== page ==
If I was going to run I would have by now, 'Gupta associate' Iqbal Sharma says as he applies for bail
'I have built a life in SA and consider it to be my permanent home,' Iqbal Sharma says in an affidavit before the Bloemfontein magistrate's court
If I was going to flee SA or evade trial, I would have done so by now.
So says key “Gupta associate” and businessman Iqbal Sharma in an affidavit filed before the Bloemfontein magistrate's court on Monday.
Sharma said the state viewed him as a flight risk, but claimed he was anything but. He would voluntarily hand over all his travel documents to the investigating officer and the prosecutor dealing with the matter. Added to this, he considered SA as “home”, his wife was a permanent SA resident, and they had property in the country.
In paragraph 31 of his affidavit, he says: “If I had any intention to flee SA or to evade trial, I would have done so by now, given that I have been aware of ongoing investigations against me since 2018.
“I have travelled in and outside SA on business trips regularly since 2018 and I have always returned to SA as I consider it to be my permanent home.”
Later, he says: “I have built a life in SA and consider it to be my permanent home. I have no intention of emigrating nor do I have any reason to do so. I am not a flight risk and, if necessary, I am prepared to surrender my passports to the SAPS, together with my UAE [United Arab Emirates] residence pending the finalisation of the trial.”
In his affidavit, Sharma said it was likely that the Guptas, given the manner in which they have dealt with these matters in the past, would oppose any attempt to extradite them from wherever they may be and they would likely challenge the legality of the arrest warrants issued by the National Prosecuting Authority (NPA).
Last week, Investigating Directorate (ID) head advocate Hermione Cronje said the NPA was applying to Interpol to help with the execution of arrest warrants in respect of Atul Gupta and his wife, Chetali; Rajesh Gupta and his wife, Arti; Ankit Jain, former Nulane Investment Bank of Baroda account signatory; Ravindra Nath, director of Wone Management (Pty) Ltd; and Ramesh Bhat and Jagdish Parekh, the directors of Pragat Investments (Pty) Ltd.
Sharma said it was also likely that other accused who have been cited in the state’s indictment were scattered across the world, and this could mean that various applications would have to be fought by the NPA in jurisdictions across the globe.
“This will result in a significant delay in my trial commencing. I cannot be expected to remain incarcerated while these skirmishes are ongoing which do not ultimately concern me, and I should be afforded the constitutional right of my liberty and freedom in the interim and to furnish meaningful instruction to my legal representatives,” he said.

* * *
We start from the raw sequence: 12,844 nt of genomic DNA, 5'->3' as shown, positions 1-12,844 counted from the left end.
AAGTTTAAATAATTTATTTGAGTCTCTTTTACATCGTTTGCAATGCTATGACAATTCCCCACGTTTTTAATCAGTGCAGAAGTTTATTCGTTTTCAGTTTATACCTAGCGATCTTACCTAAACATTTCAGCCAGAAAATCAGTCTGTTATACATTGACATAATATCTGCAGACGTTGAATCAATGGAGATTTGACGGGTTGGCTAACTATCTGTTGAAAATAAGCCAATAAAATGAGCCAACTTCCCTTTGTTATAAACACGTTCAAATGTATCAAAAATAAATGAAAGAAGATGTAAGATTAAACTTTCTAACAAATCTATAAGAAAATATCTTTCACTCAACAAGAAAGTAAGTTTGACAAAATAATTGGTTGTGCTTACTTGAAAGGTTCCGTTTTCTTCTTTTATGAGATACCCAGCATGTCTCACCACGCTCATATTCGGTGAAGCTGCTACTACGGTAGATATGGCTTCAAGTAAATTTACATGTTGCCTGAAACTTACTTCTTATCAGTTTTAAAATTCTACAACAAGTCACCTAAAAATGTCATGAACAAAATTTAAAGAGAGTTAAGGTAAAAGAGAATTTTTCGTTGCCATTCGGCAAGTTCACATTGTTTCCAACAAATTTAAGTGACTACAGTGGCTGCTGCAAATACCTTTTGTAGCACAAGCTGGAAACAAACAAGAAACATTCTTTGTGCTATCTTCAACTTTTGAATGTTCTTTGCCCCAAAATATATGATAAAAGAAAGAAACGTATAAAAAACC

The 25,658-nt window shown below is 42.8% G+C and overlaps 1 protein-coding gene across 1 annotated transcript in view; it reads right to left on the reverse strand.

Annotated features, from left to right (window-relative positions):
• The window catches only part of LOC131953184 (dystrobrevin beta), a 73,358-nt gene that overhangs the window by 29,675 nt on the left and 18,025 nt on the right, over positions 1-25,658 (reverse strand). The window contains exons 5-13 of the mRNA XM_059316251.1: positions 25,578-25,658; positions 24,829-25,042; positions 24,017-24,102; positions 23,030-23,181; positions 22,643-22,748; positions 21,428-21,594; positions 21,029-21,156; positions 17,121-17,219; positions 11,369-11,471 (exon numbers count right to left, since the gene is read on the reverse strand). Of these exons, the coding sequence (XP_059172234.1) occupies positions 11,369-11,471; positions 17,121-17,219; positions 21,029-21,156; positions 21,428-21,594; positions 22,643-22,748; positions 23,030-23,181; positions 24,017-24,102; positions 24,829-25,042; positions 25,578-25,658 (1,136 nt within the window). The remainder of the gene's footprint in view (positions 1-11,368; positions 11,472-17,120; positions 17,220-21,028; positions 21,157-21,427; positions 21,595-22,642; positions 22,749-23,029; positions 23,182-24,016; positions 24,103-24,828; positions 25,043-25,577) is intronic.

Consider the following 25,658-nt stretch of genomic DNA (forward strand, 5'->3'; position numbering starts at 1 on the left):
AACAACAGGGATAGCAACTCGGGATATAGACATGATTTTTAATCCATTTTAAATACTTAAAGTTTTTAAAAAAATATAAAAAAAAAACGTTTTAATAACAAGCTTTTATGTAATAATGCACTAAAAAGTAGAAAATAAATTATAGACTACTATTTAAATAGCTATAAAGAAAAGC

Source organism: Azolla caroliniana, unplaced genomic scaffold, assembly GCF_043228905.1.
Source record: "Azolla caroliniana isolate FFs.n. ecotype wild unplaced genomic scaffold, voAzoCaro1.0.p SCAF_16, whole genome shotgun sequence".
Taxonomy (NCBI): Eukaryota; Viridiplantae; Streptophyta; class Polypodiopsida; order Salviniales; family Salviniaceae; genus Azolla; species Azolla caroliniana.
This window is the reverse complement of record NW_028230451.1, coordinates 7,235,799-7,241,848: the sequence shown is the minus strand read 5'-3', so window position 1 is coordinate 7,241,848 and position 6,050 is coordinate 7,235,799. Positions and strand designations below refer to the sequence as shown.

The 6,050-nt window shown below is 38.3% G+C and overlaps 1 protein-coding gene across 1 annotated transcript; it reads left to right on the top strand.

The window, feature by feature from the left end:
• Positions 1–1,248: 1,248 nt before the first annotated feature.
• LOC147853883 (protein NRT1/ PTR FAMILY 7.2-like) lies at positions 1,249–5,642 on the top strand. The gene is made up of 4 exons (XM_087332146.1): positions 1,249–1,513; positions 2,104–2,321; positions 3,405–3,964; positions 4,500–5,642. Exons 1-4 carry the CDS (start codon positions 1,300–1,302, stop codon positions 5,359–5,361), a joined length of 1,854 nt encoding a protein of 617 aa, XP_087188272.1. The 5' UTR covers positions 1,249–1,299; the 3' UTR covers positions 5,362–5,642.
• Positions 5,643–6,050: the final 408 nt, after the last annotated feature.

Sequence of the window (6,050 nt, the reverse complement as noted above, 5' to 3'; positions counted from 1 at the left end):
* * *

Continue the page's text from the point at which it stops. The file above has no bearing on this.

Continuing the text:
Sharma also denied having any ties to the Gupta family, saying he last saw them in 2014.
Sharma claimed he last saw fellow partner and Gupta lieutenant Salim Essa in Dubai in December 2017. Sharma said he briefly bumped into Essa at the hotel where he and his wife Tarina Patel stayed.
“That meeting lasted about two minutes, when we greeted each other and exchanged brief pleasantries. I have no association whatsoever with the Gupta family. The state has made bald allegations of my association with the Guptas. There is no merit to this,” he said.
Essa was a business partner of Sharma’s in a company called VR Laser, which received millions in suspicious contracts from state arms company Denel. Allegations about VR Laser have played out frequently at the state capture commission.
Sharma was arrested last week along with Dr Limakatso Moorosi, from the Department of Agriculture, Seipati Dhlamini, who was the department’s financial officer, and former Free State department of agriculture head Peter Thabethe in connection with the failed R288m Estina dairy project.
Moorosi, Dhlamini and Thabethe are out on bail of R10,000.
On Monday afternoon, Sharma’s bail proceedings were delayed after the state told the court that they could not proceed.
State prosecutor Peter Serunye said they were working on responding to Sharma’s affidavit after receiving it late on Sunday evening. Serunye said Sharma’s 90-page affidavit was “voluminous”.
Sharma said after his court appearance on June 3, he was transported back to the police holding cells at Baisvlei to consult with his attorney, but he was unable to have a “meaningful consultation” due to certain conditions at the station. Sharma said the consultation room did not have any chairs or desks; the room had open windows and on the other side was a “galvanised sheeting such that the wind was blowing into the room and it was extremely cold”.
He said they were also locked in the room and he did not have access to documents which might have been relevant to the case because his computer was in Sandton.
In his affidavit, Sharma said he was self-employed as a business consultant. He said he was married to Tarina by Islamic rites, in community of property. Tarina, he said, was a permanent SA resident, but he was born in the UK and had a UK passport as well as a South African ID and passport.
They had no children and both his parents were deceased. Both his siblings live in the US.
Sharma said he was not a flight risk and had built a life in SA and considered it to be his permanent home.
He said he intended to plead not guilty and could afford bail of R100,000.
The matter will resume on Tuesday.
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